“You shall know them by their fruits.” —Jesus Christ
Joseph Tkach Jr. introduced the final chapter of his book, “The Enigma of Herbert W. Armstrong,” with an “advisory” addressed to former and current members of the Worldwide Church of God. He said, “This chapter is not written to attack or belittle Herbert Armstrong in any way.” He then proceeded to attack Mr. Armstrong and to imply that all the allegations of critics were true.
The “enigma” chapter is where he quotes Mr. Armstrong as supposedly saying, “I am Elijah.” It’s where he made the “absolute power corrupts absolutely” comment and then followed up by saying “there weren’t many who would challenge” Mr. Armstrong. He said, “As the Worldwide Church of God has been dramatically changed and as we have faced the emotional upheaval of finding out much of what we believed was wrong, we have also had to face allegations about Herbert W. Armstrong and his son.”
Allegations? Garner Ted was suspended from the church more than once during the 1970s for his sexual improprieties and later disfellowshiped for attempting to overthrow his father. But why would Tkach Jr. lump Herbert Armstrong in with his son throughout the “enigma” chapter? To assign guilt by association—that’s why. According to Tkach, because of these allegations about Mr. Armstrong and his son, “I felt the need to apologize and ask forgiveness about our past unbiblical teaching and behavior.” It wasn’t just Garner Ted’s behavior he felt he needed to apologize for—Herbert Armstrong’s too.
And all this is not meant to be an attack against Mr. Armstrong in any way? “God has not asked us to be the judge of Mr. Armstrong,” Tkach said right before leveling the same judgmental charge against Mr. Armstrong that Garner Ted did in 1979.
“We neither have nor promote an extravagant lifestyle,” Tkach wrote. “We have divested ourselves, and continue to, of those things that are opulent and do not befit a church.”
And so the Tkaches sold off all the festival sites used by church brethren. They sold the campsites Mr. Armstrong built for teenagers. They shut down the college campuses Mr. Armstrong raised up for the work and for the young people. They sold the property and all the buildings used for preaching the gospel to the world. They sold the airplane Mr. Armstrong used to visit the brethren and world leaders. They auctioned off equipment, paintings, sculptures and personal gifts world leaders had given to Mr. Armstrong. They sold literature, libraries, instruments, pianos, chandeliers, candelabra and furniture.
And now Tkach Jr. points to their financial demise as proof of how sincere their intent was to transform the church. “At any time in the past several years we could have called a halt to the changes, turned back the clock, confessed that we were wrong, and tried to woo back disaffected members (along with their pocketbooks).” They counted the cost, he says, and were willing to abolish Mr. Armstrong’s ministry and work, even when they knew it would result in steep financial losses.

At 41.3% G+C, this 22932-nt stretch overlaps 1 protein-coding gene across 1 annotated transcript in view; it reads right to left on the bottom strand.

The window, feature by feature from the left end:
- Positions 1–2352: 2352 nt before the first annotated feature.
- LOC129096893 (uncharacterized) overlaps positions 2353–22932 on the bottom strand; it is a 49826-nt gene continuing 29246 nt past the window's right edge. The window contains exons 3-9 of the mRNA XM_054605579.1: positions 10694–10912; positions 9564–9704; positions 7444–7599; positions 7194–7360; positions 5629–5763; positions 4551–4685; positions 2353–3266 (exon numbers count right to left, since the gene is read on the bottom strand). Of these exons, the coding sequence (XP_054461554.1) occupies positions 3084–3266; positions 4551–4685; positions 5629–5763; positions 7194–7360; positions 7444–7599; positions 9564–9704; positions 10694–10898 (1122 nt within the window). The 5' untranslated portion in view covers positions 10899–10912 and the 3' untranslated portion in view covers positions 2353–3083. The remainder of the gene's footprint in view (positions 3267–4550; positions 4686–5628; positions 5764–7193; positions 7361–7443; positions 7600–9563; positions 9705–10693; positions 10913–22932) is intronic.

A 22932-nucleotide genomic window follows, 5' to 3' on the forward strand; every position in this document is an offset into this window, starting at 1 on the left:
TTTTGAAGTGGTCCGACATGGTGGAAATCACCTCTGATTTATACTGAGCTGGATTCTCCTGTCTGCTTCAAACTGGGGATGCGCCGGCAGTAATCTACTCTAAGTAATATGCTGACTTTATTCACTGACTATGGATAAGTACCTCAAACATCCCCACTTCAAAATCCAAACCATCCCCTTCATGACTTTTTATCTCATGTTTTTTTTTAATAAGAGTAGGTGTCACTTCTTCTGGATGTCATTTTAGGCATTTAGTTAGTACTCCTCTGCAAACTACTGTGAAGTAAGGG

The facts, figures and time frame, however, paint a completely different picture.
A Shocking Difference in Priorities
As we have already seen in this volume, Tkachism’s intent to change major doctrines began just as soon as Mr. Armstrong died—even before. Together with the deceitful way they introduced changes, they also acted swiftly to slash several successful programs Mr. Armstrong had started.
For example, in September 1986, Tkach Sr. capped Plain Truth circulation at 7 million. So within eight months of Mr. Armstrong’s death, Mr. Tkach decided to slash the magazine’s reach by more than 16 percent. Mr. Tkach explained, “We could very easily have a worldwide Plain Truth circulation of 15 million by this time next year. But would that be wise stewardship?” He wrote, “Now maybe there are some in God’s church who think I should just let the Plain Truth magazine circulation increase as fast as we can possibly make it do so, and then trust God to send us the money to back that up. Maybe some think we should just go on more and more television stations, any time a new opportunity comes available.”
How radically different that line of thinking was from his predecessor’s. Eight months before he died, Mr. Armstrong said “the way is now open to increase the Plain Truth circulation past 8 million and upward to 20 or more million subscribers ….” Yet he was realistic and wise in his stewardship. He said the church “could not afford to take advantage of these doors” unless the income increased—which is precisely what happened after he died.